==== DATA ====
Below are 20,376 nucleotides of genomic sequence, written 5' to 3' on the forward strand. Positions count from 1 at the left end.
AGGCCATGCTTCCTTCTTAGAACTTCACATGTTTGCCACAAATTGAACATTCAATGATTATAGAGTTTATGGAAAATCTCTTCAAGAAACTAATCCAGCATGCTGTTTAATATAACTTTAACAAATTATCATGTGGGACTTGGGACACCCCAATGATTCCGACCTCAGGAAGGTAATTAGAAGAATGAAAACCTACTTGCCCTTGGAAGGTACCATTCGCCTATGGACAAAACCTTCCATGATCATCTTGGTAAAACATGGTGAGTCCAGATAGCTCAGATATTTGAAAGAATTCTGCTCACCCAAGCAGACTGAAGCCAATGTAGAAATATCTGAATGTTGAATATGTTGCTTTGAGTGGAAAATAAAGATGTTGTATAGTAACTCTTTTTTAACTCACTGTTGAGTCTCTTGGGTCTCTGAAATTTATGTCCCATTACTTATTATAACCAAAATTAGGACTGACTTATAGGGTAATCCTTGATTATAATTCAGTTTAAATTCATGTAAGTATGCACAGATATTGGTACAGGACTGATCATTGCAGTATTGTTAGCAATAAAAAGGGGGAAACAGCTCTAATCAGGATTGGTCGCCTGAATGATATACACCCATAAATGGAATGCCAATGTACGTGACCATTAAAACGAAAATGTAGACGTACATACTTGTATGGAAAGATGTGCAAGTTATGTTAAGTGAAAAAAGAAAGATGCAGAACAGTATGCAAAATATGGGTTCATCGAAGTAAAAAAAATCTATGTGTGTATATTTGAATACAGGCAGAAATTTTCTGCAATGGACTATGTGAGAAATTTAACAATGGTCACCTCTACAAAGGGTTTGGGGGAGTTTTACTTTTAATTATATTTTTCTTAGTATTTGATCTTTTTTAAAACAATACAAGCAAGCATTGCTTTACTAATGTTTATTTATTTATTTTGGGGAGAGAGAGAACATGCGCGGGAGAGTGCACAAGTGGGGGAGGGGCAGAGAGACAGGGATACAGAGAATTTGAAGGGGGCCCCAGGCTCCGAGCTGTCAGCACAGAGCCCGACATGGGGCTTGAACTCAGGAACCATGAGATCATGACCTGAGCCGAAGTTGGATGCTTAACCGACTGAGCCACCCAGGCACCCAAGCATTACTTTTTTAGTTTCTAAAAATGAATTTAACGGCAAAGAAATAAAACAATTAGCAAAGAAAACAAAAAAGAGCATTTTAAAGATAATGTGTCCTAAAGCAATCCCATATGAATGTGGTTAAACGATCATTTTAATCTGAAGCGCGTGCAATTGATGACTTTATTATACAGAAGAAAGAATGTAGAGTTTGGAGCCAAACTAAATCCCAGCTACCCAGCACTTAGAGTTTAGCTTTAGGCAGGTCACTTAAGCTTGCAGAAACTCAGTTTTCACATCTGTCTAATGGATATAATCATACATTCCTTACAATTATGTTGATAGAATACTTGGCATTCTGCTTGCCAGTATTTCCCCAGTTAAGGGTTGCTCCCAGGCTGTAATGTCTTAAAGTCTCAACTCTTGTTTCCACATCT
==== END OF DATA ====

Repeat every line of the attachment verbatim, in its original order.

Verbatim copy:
Below are 20,376 nucleotides of genomic sequence, written 5' to 3' on the forward strand. Positions count from 1 at the left end.
AGGCCATGCTTCCTTCTTAGAACTTCACATGTTTGCCACAAATTGAACATTCAATGATTATAGAGTTTATGGAAAATCTCTTCAAGAAACTAATCCAGCATGCTGTTTAATATAACTTTAACAAATTATCATGTGGGACTTGGGACACCCCAATGATTCCGACCTCAGGAAGGTAATTAGAAGAATGAAAACCTACTTGCCCTTGGAAGGTACCATTCGCCTATGGACAAAACCTTCCATGATCATCTTGGTAAAACATGGTGAGTCCAGATAGCTCAGATATTTGAAAGAATTCTGCTCACCCAAGCAGACTGAAGCCAATGTAGAAATATCTGAATGTTGAATATGTTGCTTTGAGTGGAAAATAAAGATGTTGTATAGTAACTCTTTTTTAACTCACTGTTGAGTCTCTTGGGTCTCTGAAATTTATGTCCCATTACTTATTATAACCAAAATTAGGACTGACTTATAGGGTAATCCTTGATTATAATTCAGTTTAAATTCATGTAAGTATGCACAGATATTGGTACAGGACTGATCATTGCAGTATTGTTAGCAATAAAAAGGGGGAAACAGCTCTAATCAGGATTGGTCGCCTGAATGATATACACCCATAAATGGAATGCCAATGTACGTGACCATTAAAACGAAAATGTAGACGTACATACTTGTATGGAAAGATGTGCAAGTTATGTTAAGTGAAAAAAGAAAGATGCAGAACAGTATGCAAAATATGGGTTCATCGAAGTAAAAAAAATCTATGTGTGTATATTTGAATACAGGCAGAAATTTTCTGCAATGGACTATGTGAGAAATTTAACAATGGTCACCTCTACAAAGGGTTTGGGGGAGTTTTACTTTTAATTATATTTTTCTTAGTATTTGATCTTTTTTAAAACAATACAAGCAAGCATTGCTTTACTAATGTTTATTTATTTATTTTGGGGAGAGAGAGAACATGCGCGGGAGAGTGCACAAGTGGGGGAGGGGCAGAGAGACAGGGATACAGAGAATTTGAAGGGGGCCCCAGGCTCCGAGCTGTCAGCACAGAGCCCGACATGGGGCTTGAACTCAGGAACCATGAGATCATGACCTGAGCCGAAGTTGGATGCTTAACCGACTGAGCCACCCAGGCACCCAAGCATTACTTTTTTAGTTTCTAAAAATGAATTTAACGGCAAAGAAATAAAACAATTAGCAAAGAAAACAAAAAAGAGCATTTTAAAGATAATGTGTCCTAAAGCAATCCCATATGAATGTGGTTAAACGATCATTTTAATCTGAAGCGCGTGCAATTGATGACTTTATTATACAGAAGAAAGAATGTAGAGTTTGGAGCCAAACTAAATCCCAGCTACCCAGCACTTAGAGTTTAGCTTTAGGCAGGTCACTTAAGCTTGCAGAAACTCAGTTTTCACATCTGTCTAATGGATATAATCATACATTCCTTACAATTATGTTGATAGAATACTTGGCATTCTGCTTGCCAGTATTTCCCCAGTTAAGGGTTGCTCCCAGGCTGTAATGTCTTAAAGTCTCAACTCTTGTTTCCACATCT